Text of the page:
We visited more than 5,000 structures and recorded data on 1,160 of them in 39 study sites throughout Texas. Although only 0.01 of one percent of all highway structures surveyed offered ideal, protected homes for day-roosting bats, we found that as many as 11 to 12 million bats use Texas bridges and culverts as daytime shelter, and millions more use them for night roosts. We documented 11 of the 33 Texas bat species using bridges or culverts, but we suspect that up to 22 species actually use them. Their uses are many: migratory stopover sites, hibernation sites, day roosts for nursery and bachelor colonies, and most often, night roosts. We believe bats could be encouraged to begin day-roosting in many more bridges and culverts if simply offered safe and suitable conditions.

It soon became obvious that many existing bridges could be dramatically improved for bats through simple modification. To this end, we developed the Texas Bat-Abode (see picture, page 10), as well as a culvert bat-box and concrete bat panels. Many Bat-Abodes and concrete panels had bats in them within a month, but not all units were successful. Site location seemed to be the most important factor, and units placed in bridges with signs of previous night roosting were most likely to succeed.

Our studies led to the conclusion that, at little or no extra cost to taxpayers, it’s possible for transportation departments to include bat-friendly habitat in bridges and culverts. They just have to provide crevices of appropriate size and width during new construction. Standard bridge designs often have crevices formed by expansion joints or seams along segmented pieces. Culverts, although similar in form to caves, are often overlooked as bat-friendly highway habitats. Yet culverts have been found supporting nursery colonies of more than 35,000 cave bats (Myotis velifer) in areas where bat habitat is plentiful but roosts are few, such as the mesquite-wooded plains of South Texas. (Highway departments know which culverts are safe from flooding.)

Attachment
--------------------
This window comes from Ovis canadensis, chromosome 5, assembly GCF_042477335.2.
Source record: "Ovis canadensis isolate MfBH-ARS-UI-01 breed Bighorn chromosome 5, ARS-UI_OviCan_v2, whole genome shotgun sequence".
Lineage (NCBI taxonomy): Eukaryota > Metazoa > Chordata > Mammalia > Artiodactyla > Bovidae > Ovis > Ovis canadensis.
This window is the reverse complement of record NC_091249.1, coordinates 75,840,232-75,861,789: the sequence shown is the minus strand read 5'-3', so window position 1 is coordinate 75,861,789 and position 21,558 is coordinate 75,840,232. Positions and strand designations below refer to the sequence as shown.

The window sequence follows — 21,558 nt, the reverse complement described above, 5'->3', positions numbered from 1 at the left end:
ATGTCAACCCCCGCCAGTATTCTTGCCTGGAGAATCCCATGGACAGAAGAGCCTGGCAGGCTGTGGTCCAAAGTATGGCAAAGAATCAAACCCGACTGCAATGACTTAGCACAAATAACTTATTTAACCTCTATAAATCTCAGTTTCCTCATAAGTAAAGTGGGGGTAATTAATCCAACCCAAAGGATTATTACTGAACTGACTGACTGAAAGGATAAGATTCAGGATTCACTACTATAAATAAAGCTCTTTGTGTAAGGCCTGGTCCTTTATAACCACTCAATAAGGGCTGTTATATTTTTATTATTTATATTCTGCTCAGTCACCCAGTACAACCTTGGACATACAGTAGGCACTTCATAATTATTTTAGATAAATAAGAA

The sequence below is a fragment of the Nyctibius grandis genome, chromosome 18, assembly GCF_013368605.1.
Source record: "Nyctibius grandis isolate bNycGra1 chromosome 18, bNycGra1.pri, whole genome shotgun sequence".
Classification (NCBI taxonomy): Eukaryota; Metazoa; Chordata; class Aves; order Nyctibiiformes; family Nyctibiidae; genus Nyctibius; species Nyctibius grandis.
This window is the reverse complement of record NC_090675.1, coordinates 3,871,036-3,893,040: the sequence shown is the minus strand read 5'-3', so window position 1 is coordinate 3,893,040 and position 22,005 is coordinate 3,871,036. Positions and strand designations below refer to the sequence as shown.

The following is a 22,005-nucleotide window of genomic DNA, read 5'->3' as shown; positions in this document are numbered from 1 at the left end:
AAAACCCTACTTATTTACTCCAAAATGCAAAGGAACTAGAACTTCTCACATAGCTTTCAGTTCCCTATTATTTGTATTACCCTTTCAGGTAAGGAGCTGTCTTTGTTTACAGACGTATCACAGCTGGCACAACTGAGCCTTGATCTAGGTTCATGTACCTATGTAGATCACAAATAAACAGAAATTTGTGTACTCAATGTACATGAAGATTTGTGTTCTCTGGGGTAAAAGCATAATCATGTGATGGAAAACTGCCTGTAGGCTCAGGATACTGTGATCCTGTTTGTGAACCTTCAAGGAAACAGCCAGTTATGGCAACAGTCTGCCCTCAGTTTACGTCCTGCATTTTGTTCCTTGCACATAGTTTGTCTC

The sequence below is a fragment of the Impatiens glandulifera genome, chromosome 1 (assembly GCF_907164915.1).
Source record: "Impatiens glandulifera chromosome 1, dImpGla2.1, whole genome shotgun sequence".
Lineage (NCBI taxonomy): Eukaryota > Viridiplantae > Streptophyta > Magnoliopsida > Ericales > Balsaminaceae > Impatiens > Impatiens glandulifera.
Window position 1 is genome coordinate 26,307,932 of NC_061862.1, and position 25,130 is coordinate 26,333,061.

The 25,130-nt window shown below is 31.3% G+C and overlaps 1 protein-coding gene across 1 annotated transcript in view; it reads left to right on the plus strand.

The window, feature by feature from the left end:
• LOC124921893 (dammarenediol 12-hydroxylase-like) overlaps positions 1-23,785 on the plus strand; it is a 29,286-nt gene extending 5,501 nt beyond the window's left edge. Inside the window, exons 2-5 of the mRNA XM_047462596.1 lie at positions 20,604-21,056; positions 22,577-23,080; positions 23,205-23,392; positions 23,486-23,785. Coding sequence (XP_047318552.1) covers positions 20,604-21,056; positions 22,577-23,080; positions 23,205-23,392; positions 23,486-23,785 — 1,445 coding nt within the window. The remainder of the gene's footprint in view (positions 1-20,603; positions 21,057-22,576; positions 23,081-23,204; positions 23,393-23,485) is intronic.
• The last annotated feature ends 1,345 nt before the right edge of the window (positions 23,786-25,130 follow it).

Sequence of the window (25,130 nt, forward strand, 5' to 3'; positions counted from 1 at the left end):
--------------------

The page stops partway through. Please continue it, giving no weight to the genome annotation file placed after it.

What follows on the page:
TxDOT went one step further, asking us to study how the presence of bats in a bridge or culvert affects public safety, workman safety, water quality, structural integrity, and the welfare of the bats. In all cases, when properly managed, bats allowed to remain undisturbed did not put the public or workmen at risk. Further, water quality was not affected, and structural integrity was not altered, even in an old concrete structure known to have been occupied for 70 years. The colony of about 1.5 million bats roosting in Austin’s Congress Avenue bridge offers an excellent demonstration. Water quality beneath the bridge has been unaffected, and since installation of English and Spanish educational signs warning people not to handle grounded bats, not a single health-related incident has occurred in this heavily populated and visited area. Initially perceived as a threat to Austin citizens, the Congress Avenue bridge colony has now become one of the city’s most popular international tourist attractions.